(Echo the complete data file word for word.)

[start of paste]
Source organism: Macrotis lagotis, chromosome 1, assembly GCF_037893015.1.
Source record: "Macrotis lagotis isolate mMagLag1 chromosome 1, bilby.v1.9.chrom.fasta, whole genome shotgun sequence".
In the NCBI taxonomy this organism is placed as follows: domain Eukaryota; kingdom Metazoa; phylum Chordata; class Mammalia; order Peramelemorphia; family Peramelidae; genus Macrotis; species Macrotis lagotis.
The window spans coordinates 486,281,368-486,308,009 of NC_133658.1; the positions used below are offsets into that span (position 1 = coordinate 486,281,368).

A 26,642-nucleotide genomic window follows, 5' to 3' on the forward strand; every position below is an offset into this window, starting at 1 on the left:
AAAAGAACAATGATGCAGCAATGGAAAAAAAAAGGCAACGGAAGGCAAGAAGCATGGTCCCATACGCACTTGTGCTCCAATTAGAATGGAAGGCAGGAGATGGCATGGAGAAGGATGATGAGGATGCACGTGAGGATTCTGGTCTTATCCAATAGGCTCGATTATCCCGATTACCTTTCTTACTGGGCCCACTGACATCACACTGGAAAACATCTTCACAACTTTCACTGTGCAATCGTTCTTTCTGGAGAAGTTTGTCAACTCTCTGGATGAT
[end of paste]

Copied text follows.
Source organism: Macrotis lagotis, chromosome 1, assembly GCF_037893015.1.
Source record: "Macrotis lagotis isolate mMagLag1 chromosome 1, bilby.v1.9.chrom.fasta, whole genome shotgun sequence".
In the NCBI taxonomy this organism is placed as follows: domain Eukaryota; kingdom Metazoa; phylum Chordata; class Mammalia; order Peramelemorphia; family Peramelidae; genus Macrotis; species Macrotis lagotis.
The window spans coordinates 486,281,368-486,308,009 of NC_133658.1; the positions used below are offsets into that span (position 1 = coordinate 486,281,368).

A 26,642-nucleotide genomic window follows, 5' to 3' on the forward strand; every position below is an offset into this window, starting at 1 on the left:
AAAAGAACAATGATGCAGCAATGGAAAAAAAAAGGCAACGGAAGGCAAGAAGCATGGTCCCATACGCACTTGTGCTCCAATTAGAATGGAAGGCAGGAGATGGCATGGAGAAGGATGATGAGGATGCACGTGAGGATTCTGGTCTTATCCAATAGGCTCGATTATCCCGATTACCTTTCTTACTGGGCCCACTGACATCACACTGGAAAACATCTTCACAACTTTCACTGTGCAATCGTTCTTTCTGGAGAAGTTTGTCAACTCTCTGGATGAT